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How organisations can avoid the perils of the IoT ‘Wild West'

(Image credit: Image Credit: Amedley / Shutterstock)

Our workplaces are constantly evolving – with new disruptive technologies such as artificial intelligence and the internet of things (IoT) changing the game for employers.

Indeed, recent IDC research has forecast worldwide spending on the Internet of Things (IoT) to reach $772.5 billion this year, with the manufacturing ($189 billion), transportation ($85 billion), and utilities ($73 billion) industries set to lead the charge. This is a critical time for business leaders, as they seek to keep up with such advances to drive productivity gains across an organisation – as well as ensuring they remain a relevant and appealing proposition for talent attraction and retention.   

Yet as an industry, we have been at risk of falling into an IoT ‘wild west’ –where a multitude of big and expensive solutions and a lack of standardisation mean customers can get locked into an unsuitable solution, that's not necessarily providing value, for a long period of time. However, with the recent commoditisation of smart technology in both the consumer and enterprise space, this simply doesn’t have to be the case anymore.

The advent and affordability of integrated virtual assistant and smart home tech such as Amazon Alexa, Google Home and Hive have the potential to make the difference for enterprises seeking to cut operating costs and improve productivity. Canalys predicts the global smart speaker market is poised to grow to 56.3 million shipments this year, as the technology reaches accelerated adoption across the consumer market. With Amazon launching Alexa for Business – and others sure to follow – this growth is almost certain to be reflected across enterprises.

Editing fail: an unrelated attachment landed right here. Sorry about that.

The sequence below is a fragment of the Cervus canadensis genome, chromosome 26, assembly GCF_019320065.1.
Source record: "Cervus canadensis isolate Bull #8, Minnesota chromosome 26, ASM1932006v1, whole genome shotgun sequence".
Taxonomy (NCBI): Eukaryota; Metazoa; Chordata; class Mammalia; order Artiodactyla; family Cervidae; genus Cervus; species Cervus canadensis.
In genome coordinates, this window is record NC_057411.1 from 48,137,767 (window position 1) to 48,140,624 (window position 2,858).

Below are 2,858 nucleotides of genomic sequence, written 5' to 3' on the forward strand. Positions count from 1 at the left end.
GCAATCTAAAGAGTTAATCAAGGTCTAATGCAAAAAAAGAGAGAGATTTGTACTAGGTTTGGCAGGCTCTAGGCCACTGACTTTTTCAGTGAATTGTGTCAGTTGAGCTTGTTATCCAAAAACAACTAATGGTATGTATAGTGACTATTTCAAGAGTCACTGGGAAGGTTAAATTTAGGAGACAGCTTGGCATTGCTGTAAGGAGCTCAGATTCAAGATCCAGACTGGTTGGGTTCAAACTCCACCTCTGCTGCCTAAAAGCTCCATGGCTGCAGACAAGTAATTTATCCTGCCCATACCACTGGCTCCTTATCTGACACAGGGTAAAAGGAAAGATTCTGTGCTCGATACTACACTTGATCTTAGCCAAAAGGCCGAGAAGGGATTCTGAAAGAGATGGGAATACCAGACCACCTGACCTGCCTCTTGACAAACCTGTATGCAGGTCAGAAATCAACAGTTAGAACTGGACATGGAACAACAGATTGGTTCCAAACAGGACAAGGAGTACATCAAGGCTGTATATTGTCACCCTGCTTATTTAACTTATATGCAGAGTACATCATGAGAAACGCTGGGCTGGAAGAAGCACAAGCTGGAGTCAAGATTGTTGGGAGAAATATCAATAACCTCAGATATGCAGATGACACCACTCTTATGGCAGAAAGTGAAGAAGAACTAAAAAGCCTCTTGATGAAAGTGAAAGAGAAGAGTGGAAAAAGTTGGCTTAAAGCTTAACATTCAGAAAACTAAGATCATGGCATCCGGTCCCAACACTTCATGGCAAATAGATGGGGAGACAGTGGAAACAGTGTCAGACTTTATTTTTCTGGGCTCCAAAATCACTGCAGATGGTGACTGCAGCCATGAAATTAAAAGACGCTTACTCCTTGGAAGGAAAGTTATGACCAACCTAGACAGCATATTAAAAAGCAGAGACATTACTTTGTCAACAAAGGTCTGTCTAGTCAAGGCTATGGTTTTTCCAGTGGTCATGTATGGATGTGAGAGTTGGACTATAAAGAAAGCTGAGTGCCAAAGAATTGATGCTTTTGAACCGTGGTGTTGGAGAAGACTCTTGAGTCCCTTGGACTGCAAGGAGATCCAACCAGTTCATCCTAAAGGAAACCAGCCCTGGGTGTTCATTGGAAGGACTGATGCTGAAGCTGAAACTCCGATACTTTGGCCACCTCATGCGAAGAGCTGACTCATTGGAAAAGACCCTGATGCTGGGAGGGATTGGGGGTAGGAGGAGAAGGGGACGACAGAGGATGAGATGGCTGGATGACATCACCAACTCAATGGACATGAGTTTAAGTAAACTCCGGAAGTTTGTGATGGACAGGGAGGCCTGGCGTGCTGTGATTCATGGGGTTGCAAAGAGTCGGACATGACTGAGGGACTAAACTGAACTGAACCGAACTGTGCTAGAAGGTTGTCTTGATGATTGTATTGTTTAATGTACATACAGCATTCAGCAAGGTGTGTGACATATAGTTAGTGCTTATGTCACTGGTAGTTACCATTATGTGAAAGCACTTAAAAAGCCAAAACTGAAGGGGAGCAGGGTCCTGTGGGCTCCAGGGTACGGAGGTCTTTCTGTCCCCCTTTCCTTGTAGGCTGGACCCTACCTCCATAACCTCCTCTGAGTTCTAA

Embracing the ‘Internet of Everything’

Changing the context from the 'Internet of Things' to the ‘Integration of Everything' really starts to paint the picture of just how transformative IoT can be. In this context, IoT will underpin a massive platform revolutionising how new and legacy applications, sensors, things, gadgets, people, places, and businesses can easily and efficiently exchange information. In this way, IoT can help automate tasks/processes to create workflows that allow people and organisations to gain insights that they never could have acquired before. This is the real potential behind the Integration of Everything.

That said, with this potential comes challenges. Integrating the new (sensors, gadgets, mobile devices), the old (legacy applications, physical infrastructure) and all of the data they provide or capture will not be easy. IoT could represent the biggest expansion of IT and the decentralisation of computing. While IT departments themselves will not necessarily expand, IT will soon reach into every component of business operations. As this happens, the massive amounts of data generated will need to be managed efficiently and utilised effectively in order to make the effort worthwhile.

How IoT can enhance workflows, driving improved productivity

The introduction of beacons, mobile apps and sensors is making it easier for employees to work, whether in an office building or remotely. Simultaneously, companies are increasing both productivity and office space utilisation. When combined with virtualisation, mobile, and cloud-based technologies, these “smart offices” can determine where an employee is located and automatically connect and configure the right “things” (such as printers, monitors, or VOIP lines), apps and data to securely deliver the optimal workspace.